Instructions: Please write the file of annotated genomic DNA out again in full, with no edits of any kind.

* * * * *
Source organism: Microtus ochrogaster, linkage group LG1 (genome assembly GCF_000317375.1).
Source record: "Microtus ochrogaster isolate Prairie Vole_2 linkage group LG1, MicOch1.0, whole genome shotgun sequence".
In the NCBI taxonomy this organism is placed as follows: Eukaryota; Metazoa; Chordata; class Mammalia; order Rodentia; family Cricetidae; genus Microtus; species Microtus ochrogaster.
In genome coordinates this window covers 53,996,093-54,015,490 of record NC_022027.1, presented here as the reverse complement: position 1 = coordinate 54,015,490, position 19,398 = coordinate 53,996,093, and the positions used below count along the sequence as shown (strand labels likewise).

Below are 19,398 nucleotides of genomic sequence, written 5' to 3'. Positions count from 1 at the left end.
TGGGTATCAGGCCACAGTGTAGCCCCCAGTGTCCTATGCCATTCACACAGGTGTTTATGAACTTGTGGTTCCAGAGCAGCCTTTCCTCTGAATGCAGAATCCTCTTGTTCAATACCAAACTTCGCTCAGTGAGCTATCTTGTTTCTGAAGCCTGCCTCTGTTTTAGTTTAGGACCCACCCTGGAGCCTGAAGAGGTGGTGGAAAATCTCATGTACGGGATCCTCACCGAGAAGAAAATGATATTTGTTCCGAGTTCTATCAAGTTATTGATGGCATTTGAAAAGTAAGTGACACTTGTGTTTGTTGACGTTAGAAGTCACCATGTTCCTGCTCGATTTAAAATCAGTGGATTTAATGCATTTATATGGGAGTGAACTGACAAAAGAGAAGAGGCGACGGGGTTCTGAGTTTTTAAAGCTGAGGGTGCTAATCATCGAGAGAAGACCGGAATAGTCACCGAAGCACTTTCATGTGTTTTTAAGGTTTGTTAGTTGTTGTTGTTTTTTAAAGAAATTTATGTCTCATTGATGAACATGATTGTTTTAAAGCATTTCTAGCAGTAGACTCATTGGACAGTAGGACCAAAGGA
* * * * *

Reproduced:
Source organism: Microtus ochrogaster, linkage group LG1 (genome assembly GCF_000317375.1).
Source record: "Microtus ochrogaster isolate Prairie Vole_2 linkage group LG1, MicOch1.0, whole genome shotgun sequence".
In the NCBI taxonomy this organism is placed as follows: Eukaryota; Metazoa; Chordata; class Mammalia; order Rodentia; family Cricetidae; genus Microtus; species Microtus ochrogaster.
In genome coordinates this window covers 53,996,093-54,015,490 of record NC_022027.1, presented here as the reverse complement: position 1 = coordinate 54,015,490, position 19,398 = coordinate 53,996,093, and the positions used below count along the sequence as shown (strand labels likewise).

Below are 19,398 nucleotides of genomic sequence, written 5' to 3'. Positions count from 1 at the left end.
TGGGTATCAGGCCACAGTGTAGCCCCCAGTGTCCTATGCCATTCACACAGGTGTTTATGAACTTGTGGTTCCAGAGCAGCCTTTCCTCTGAATGCAGAATCCTCTTGTTCAATACCAAACTTCGCTCAGTGAGCTATCTTGTTTCTGAAGCCTGCCTCTGTTTTAGTTTAGGACCCACCCTGGAGCCTGAAGAGGTGGTGGAAAATCTCATGTACGGGATCCTCACCGAGAAGAAAATGATATTTGTTCCGAGTTCTATCAAGTTATTGATGGCATTTGAAAAGTAAGTGACACTTGTGTTTGTTGACGTTAGAAGTCACCATGTTCCTGCTCGATTTAAAATCAGTGGATTTAATGCATTTATATGGGAGTGAACTGACAAAAGAGAAGAGGCGACGGGGTTCTGAGTTTTTAAAGCTGAGGGTGCTAATCATCGAGAGAAGACCGGAATAGTCACCGAAGCACTTTCATGTGTTTTTAAGGTTTGTTAGTTGTTGTTGTTTTTTAAAGAAATTTATGTCTCATTGATGAACATGATTGTTTTAAAGCATTTCTAGCAGTAGACTCATTGGACAGTAGGACCAAAGGA